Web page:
VARIATION: Assessment is constrained by the small numbers of individuals examined (sometimes less than 5 per collection). Nearly all specimens from Mata River section (Tokomaru Bay district) coil sinistrally. Some have 5 chambers in the outer whorl. Elevation of the trailing section of the inner margins of late-formed chambers is variable. Specimens tend to have depressed umbilical faces but spiroconical form is usually very weak. Our reference of such material to Globorotalia paniae is tentative.

DISCRIMINATION: The rounded periphery (axial orientation), depressed umbilical face, and absence of rims and keels separate Globorotalia paniae from G. miotumida.
The axial profile is as weakly compressed at the periphery as in some Altonian populations of Globorotalia miozea. However, chambers in G. paniae are less elevated (umbilical side), the umbilical area is shallower, and the umbilicus is narrower. The spiral face of the shell tends to be more convex than in G. miozea.
Although some individuals of Globorotalia paniae are weakly spiroconical, compression at the periphery is never as strongly developed as in G. panda and there is no evidence of keel development.

RELATIONSHIPS: As yet no stratigraphic evidence relevant to the origin of Globorotalia paniae has been seen. Although chamber compression is weak, the flat topography of the wall suggests that G. paniae is a relatively advanced taxon. It is possibly a part of the G. praescitula plexus but may be a scituline.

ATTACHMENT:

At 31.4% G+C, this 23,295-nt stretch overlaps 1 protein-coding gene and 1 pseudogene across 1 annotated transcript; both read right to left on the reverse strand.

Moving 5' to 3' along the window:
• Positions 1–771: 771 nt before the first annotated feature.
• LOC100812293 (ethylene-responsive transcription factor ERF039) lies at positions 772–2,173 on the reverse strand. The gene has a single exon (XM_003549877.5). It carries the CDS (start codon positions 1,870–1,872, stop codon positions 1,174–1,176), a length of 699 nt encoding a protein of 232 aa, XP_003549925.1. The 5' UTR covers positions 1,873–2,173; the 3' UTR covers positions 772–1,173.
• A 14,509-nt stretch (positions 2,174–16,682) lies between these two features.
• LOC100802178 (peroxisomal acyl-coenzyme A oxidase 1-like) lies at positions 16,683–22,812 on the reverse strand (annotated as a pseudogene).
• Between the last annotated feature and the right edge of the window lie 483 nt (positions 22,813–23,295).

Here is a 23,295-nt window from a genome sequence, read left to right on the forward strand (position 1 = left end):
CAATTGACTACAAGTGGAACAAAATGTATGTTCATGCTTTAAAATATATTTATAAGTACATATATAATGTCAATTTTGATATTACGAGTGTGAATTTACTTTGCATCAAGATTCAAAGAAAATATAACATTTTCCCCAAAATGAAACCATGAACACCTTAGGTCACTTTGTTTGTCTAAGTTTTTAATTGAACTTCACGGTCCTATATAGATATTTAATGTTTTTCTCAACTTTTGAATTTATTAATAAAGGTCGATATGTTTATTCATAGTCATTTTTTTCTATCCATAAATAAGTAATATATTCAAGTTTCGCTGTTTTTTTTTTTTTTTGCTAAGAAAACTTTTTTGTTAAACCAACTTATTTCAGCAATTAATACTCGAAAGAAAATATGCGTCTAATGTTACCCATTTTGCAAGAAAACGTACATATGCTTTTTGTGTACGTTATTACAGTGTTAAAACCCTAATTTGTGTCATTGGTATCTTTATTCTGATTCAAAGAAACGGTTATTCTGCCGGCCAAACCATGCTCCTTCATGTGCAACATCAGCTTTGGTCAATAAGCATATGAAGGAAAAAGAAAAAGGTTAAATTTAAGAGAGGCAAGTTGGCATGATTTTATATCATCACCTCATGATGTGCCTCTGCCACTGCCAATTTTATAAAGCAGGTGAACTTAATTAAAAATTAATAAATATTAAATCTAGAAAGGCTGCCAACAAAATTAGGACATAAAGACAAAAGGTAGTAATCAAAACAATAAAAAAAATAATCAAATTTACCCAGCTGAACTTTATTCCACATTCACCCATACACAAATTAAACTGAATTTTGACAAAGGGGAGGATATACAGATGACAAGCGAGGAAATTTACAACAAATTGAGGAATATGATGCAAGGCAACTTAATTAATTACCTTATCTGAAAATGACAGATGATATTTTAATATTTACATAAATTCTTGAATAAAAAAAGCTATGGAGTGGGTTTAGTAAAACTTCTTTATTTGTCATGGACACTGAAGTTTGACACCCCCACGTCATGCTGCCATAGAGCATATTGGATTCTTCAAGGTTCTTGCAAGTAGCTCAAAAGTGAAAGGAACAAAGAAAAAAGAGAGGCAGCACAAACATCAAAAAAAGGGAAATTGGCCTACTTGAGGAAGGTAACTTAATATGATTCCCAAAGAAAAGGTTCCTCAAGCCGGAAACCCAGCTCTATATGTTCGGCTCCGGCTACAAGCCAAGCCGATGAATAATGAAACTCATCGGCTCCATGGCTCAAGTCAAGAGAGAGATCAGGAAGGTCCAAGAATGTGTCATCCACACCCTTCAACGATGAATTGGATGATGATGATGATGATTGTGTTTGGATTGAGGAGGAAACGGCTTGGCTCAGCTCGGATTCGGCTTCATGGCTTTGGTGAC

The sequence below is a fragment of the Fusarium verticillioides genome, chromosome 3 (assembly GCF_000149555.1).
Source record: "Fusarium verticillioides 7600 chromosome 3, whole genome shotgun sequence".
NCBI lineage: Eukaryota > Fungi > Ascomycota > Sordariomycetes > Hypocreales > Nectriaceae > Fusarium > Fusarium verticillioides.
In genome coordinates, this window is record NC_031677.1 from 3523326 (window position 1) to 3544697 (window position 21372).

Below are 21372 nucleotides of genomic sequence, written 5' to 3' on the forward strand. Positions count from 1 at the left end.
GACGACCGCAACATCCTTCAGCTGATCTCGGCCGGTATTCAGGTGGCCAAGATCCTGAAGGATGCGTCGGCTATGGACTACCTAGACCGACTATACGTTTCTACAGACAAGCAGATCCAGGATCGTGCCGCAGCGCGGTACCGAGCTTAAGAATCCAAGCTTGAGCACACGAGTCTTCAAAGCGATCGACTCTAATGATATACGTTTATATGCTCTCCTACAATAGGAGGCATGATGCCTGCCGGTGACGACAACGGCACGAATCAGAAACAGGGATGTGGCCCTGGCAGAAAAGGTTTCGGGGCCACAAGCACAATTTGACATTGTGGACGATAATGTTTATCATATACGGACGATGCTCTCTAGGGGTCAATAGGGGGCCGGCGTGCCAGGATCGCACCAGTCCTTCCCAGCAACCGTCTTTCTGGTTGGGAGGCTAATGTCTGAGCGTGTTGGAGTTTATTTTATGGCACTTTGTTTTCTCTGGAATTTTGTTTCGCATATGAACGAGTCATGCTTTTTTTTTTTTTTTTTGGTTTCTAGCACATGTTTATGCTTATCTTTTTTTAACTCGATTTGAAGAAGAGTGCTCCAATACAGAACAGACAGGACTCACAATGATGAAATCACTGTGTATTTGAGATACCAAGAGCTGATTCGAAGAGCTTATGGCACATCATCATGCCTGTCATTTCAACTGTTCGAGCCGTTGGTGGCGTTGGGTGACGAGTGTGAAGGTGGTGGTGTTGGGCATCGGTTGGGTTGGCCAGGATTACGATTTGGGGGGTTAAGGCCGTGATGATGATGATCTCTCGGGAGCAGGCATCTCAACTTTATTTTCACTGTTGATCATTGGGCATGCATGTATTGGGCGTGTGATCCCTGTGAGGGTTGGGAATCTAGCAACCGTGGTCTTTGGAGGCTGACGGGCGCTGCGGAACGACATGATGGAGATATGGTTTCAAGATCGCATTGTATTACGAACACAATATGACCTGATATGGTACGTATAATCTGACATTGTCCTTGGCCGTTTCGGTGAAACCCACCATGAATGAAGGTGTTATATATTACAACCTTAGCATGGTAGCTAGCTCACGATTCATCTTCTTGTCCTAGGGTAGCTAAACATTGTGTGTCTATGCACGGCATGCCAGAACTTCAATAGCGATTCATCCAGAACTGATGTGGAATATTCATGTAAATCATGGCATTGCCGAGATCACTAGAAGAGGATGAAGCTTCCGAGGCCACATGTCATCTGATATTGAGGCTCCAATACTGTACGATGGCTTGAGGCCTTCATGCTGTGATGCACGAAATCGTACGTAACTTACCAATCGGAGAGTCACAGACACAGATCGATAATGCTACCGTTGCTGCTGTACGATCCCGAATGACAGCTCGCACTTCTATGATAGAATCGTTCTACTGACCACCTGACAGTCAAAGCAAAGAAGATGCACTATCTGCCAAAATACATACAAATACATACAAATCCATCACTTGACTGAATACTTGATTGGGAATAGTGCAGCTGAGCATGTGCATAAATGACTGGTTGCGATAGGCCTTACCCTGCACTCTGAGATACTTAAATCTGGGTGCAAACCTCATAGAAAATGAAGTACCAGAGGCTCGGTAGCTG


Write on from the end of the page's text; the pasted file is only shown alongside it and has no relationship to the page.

DISTRIBUTION: Middle Clifdenian to lower Waiauan. The lowest record presently known is in Y16/f600 (Waiau River, Tokomaru Bay district) where it is associated with Praeorbulina glomerosa and rare specimens transitional with P. circularis. Although we have not yet found Globorotalia paniae in upper Clifdenian and lower Lillburnian collections, it occurs higher in the latter stage in Waiau River (Y16/f550) and elsewhere in the district (e.g. Y16/f89). In the Mata River section Globorotalia paniae occurs intermittently and in small numbers between Y16/f8464 and Y16/f8496 (lower Waiauan, within the zone of Fohsella peripheroacuta). This association also occurs in Y16/f147, Vl9/f124 (Mohaka River), and in V23/f6536 (Waipukurau district; southernmost occurrence of both taxa). There is one record (R17/f509; Tirua Pt) in northern Taranaki.

Editors' Notes


Scott, G. H., Bishop, S. & Burt, B. J. (1990). Guide to some Neogene Globorotalids (Foraminiferida) from New Zealand. New Zealand Geological Survey, Paleontological Bulletin. 61: 1-135. gs


Globorotalia paniae compiled by the pforams@mikrotax project team viewed: 4-12-2022